“When a highly predatory species is introduced to a water outside that established process, as walleye were in Lake Lowell, we are forced to dedicate a lot of resources towards assessing the impact on the existing fishery, and unfortunately, most of our anglers are robbed of the opportunity to weigh in on the matter,” Fish and Game’s Southwest Region Fisheries Manager Art Butts said.

Walleye are a valued fish with a checkered history

Walleye are among the favorite fish species in the some parts of the country, particularly the upper Midwest and Great Lakes area where the fish flourish and anglers love to catch and eat them.

But numerous cases in the Northwest and Rocky Mountain states have shown a fairly predictable trend after walleye populations are established in waters that didn’t previously have them. At best, the available fish species shift and another fishing opportunity is added. But more often, a limited walleye fishing opportunity displaces established and valued fish populations of other species. 

Case in point is Canyon Ferry Reservoir in west-central Montana. The reservoir had a thriving perch population, as well as a healthy trout population. In the 1990s, anglers started catching walleye, which were previously unknown in the reservoir.

Walleye populations quickly grew and by 2000, their average size had grown to the point they were effective predators of perch and trout. By 2004, nearly all the perch were gone, and trout populations had also plummeted. Montana shored up the trout population by planting catchable fish rather than fingerlings, but overall, trout angling efforts were roughly halved.

Anglers turned to walleye, which offset some of the loss of angling effort, but perch populations never recovered, and interest in trout fishing declined. Walleye fishing continues at Canyon Ferry Reservoir, but largely for small to medium-sized fish because they’ve consumed most of the available forage.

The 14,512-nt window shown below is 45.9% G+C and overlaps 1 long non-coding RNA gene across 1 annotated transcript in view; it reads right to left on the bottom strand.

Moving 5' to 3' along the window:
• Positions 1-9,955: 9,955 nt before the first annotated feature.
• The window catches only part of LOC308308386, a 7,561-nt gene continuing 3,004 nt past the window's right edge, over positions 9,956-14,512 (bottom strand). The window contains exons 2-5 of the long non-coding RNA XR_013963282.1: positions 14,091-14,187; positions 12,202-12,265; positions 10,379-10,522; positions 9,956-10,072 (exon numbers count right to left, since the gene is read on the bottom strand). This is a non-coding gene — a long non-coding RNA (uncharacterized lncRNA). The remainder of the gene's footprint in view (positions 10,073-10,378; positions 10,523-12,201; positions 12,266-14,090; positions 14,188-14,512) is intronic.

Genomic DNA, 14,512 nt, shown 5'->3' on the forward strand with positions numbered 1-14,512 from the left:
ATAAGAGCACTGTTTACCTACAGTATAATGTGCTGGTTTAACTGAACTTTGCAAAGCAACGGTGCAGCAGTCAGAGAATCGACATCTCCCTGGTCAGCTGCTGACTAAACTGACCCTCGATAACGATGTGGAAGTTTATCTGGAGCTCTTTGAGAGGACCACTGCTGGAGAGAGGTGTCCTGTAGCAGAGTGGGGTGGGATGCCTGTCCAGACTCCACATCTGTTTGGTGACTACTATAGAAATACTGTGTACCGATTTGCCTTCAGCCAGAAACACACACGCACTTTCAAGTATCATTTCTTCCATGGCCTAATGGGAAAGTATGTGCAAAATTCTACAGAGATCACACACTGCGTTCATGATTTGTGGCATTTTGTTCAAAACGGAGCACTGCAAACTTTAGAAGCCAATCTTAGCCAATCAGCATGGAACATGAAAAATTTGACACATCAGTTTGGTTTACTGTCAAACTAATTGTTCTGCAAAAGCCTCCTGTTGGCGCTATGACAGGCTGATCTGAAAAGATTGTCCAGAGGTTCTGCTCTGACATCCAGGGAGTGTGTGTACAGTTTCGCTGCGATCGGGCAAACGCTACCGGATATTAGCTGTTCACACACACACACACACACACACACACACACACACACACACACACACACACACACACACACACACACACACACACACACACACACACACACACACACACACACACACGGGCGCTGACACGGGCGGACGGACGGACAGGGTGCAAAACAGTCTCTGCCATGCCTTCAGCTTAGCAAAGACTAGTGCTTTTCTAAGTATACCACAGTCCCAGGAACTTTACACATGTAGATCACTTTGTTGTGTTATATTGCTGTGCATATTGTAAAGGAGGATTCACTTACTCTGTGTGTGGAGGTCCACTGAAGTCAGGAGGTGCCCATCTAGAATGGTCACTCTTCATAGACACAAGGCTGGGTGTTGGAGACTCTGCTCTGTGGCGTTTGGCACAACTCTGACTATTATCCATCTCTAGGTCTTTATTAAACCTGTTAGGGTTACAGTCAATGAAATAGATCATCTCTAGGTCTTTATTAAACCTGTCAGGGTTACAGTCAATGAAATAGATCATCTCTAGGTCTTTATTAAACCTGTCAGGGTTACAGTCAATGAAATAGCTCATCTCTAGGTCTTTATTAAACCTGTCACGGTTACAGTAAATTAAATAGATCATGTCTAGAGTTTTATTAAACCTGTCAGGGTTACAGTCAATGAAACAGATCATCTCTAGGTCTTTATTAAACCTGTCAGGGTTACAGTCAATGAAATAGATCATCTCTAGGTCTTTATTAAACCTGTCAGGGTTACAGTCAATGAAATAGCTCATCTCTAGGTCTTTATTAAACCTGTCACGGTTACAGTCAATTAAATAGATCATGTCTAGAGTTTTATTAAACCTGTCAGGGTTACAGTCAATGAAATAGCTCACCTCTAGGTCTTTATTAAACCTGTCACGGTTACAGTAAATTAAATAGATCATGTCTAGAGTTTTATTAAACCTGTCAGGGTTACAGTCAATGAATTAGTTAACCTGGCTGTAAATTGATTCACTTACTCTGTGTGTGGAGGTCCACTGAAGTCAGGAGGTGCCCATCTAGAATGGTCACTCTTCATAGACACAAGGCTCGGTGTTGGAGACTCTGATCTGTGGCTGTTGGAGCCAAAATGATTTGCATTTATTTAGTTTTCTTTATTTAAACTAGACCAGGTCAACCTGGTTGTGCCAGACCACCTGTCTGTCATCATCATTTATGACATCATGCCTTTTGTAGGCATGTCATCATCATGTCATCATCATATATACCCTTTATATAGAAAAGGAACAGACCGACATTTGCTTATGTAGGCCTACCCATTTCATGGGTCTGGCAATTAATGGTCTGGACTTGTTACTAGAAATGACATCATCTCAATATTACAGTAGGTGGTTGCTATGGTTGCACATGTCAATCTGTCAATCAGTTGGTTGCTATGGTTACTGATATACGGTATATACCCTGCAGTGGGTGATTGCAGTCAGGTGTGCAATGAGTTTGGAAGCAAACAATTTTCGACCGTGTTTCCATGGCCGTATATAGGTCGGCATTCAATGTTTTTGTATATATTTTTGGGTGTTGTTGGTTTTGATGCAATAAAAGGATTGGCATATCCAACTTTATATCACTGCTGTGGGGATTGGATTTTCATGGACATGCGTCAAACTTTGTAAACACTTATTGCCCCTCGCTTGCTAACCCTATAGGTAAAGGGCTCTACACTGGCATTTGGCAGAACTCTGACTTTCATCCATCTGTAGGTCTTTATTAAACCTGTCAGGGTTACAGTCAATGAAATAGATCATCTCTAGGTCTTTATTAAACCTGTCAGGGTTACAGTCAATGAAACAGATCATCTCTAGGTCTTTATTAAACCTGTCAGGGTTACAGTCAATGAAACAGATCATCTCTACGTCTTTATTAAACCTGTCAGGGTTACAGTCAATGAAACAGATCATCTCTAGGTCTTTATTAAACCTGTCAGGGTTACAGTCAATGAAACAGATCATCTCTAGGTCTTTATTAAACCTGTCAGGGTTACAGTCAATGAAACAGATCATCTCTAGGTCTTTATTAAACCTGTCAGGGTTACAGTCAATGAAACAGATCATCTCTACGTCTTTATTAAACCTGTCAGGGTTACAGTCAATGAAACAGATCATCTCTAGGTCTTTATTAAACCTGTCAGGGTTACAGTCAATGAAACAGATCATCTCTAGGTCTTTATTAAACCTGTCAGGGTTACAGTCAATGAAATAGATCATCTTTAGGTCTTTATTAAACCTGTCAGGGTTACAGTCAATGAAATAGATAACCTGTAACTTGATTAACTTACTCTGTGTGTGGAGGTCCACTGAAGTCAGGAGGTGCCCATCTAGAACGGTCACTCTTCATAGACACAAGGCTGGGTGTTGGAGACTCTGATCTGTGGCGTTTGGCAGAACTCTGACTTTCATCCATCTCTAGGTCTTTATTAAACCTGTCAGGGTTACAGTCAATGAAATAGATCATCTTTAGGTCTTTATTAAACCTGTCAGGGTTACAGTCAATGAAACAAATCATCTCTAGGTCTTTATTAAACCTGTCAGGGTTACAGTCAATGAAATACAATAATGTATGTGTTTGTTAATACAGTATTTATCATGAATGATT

Moses Lake in Washington is another case where walleye have dramatically changed a fishery. In the early 1980s, the lake’s crappie population crashed, and when Washington Department of Fish and Wildlife biologists surveyed the lake, they discovered a walleye population.

According to WDFW fisheries biologists Marc Peterson, the walleye population there “expanded before we knew what was going on.”

In the decades since, he’s seen walleye shift the lake’s entire fish population from crappie, bluegill and largemouth bass to mostly walleye and smallmouth bass as the predominate species. He added that other fish species still exist, and their populations can fluctuate from year to year, but “you can change the complexion of a lake’s entire fish composition with walleye.”

Idaho’s salmon and steelhead runs could take a hit

Walleye have long existed in the Columbia River, and now they are migrating upstream into the Snake River, and monitoring at Lower Granite Dam downstream from Lewiston is showing more walleye moving upstream.